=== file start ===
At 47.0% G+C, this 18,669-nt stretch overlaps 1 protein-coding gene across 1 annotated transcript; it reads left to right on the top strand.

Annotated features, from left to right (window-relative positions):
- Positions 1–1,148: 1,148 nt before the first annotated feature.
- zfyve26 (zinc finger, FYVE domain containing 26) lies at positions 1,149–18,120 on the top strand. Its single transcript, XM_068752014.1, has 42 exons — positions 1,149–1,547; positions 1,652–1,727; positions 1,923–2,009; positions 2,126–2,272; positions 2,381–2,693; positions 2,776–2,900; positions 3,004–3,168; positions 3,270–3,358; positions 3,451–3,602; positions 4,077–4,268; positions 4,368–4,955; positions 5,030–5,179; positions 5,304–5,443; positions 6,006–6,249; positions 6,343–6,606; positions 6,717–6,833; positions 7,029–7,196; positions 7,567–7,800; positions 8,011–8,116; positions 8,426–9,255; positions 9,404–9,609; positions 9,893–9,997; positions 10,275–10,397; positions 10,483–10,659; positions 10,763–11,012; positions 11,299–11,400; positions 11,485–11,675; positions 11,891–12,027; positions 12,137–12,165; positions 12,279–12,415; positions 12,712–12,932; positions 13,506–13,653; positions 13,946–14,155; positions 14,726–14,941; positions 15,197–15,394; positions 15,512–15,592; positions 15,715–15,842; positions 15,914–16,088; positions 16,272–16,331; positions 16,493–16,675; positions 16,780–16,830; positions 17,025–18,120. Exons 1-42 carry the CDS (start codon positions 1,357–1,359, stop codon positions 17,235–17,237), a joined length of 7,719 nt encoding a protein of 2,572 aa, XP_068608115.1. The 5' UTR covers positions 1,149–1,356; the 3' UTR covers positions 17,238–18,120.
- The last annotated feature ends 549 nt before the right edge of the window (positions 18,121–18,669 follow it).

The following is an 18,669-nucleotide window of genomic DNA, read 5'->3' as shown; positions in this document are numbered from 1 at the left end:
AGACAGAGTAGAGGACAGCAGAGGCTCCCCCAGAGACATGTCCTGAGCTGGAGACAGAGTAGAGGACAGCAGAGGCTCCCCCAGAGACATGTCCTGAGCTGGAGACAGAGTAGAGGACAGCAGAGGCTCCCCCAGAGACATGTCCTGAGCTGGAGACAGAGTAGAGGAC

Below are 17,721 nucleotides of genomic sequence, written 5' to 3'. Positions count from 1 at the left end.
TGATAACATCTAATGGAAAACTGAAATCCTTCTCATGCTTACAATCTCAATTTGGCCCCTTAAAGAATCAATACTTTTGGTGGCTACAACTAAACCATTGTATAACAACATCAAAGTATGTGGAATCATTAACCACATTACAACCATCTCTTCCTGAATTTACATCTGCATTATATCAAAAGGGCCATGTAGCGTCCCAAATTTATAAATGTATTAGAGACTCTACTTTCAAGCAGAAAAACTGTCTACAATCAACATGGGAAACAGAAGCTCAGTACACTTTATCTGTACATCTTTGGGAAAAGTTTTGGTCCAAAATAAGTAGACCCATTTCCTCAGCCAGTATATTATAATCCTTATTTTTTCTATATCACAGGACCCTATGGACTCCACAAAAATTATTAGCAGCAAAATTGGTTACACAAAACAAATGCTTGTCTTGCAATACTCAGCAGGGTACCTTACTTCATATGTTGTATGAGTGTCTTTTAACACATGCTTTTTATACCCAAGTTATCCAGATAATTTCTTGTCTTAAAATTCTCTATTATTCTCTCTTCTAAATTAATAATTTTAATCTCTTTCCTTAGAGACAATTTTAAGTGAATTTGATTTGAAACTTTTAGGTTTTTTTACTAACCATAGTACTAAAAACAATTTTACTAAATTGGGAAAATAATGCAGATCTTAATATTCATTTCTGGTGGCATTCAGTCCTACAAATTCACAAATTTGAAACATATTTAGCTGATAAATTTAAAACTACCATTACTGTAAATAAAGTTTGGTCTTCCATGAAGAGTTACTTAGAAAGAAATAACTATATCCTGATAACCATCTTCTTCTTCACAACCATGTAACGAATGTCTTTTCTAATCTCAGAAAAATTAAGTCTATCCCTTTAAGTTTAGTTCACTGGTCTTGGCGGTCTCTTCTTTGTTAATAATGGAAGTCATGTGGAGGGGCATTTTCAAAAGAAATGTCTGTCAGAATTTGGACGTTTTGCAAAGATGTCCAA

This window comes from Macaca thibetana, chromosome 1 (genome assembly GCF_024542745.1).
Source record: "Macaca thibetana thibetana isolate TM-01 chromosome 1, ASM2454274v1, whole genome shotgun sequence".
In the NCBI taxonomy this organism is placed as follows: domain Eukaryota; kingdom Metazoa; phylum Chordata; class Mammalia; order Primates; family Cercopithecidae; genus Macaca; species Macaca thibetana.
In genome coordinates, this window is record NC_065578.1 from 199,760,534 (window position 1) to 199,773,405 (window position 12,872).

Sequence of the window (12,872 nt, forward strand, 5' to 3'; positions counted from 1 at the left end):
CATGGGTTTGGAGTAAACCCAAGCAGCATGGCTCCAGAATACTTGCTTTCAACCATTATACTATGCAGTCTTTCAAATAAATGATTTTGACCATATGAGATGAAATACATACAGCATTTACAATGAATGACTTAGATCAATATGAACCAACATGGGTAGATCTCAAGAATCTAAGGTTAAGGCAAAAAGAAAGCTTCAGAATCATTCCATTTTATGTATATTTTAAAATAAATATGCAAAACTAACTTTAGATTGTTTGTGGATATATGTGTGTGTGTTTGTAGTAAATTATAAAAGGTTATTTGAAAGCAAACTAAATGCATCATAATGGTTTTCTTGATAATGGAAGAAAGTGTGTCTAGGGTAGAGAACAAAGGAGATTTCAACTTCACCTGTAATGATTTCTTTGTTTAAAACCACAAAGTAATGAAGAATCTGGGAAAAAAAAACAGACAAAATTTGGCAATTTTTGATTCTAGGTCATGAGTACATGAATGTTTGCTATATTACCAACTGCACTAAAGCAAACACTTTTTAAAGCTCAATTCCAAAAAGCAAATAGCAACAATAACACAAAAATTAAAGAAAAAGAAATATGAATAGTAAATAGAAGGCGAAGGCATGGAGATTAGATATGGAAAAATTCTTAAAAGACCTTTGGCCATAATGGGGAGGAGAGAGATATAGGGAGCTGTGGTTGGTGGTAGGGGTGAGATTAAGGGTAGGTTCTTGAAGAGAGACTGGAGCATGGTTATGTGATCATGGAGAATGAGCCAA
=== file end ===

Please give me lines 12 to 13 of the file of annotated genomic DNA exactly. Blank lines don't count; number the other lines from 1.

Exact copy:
In the NCBI taxonomy this organism is placed as follows: domain Eukaryota; kingdom Metazoa; phylum Chordata; class Mammalia; order Primates; family Cercopithecidae; genus Macaca; species Macaca thibetana.
In genome coordinates, this window is record NC_065578.1 from 199,760,534 (window position 1) to 199,773,405 (window position 12,872).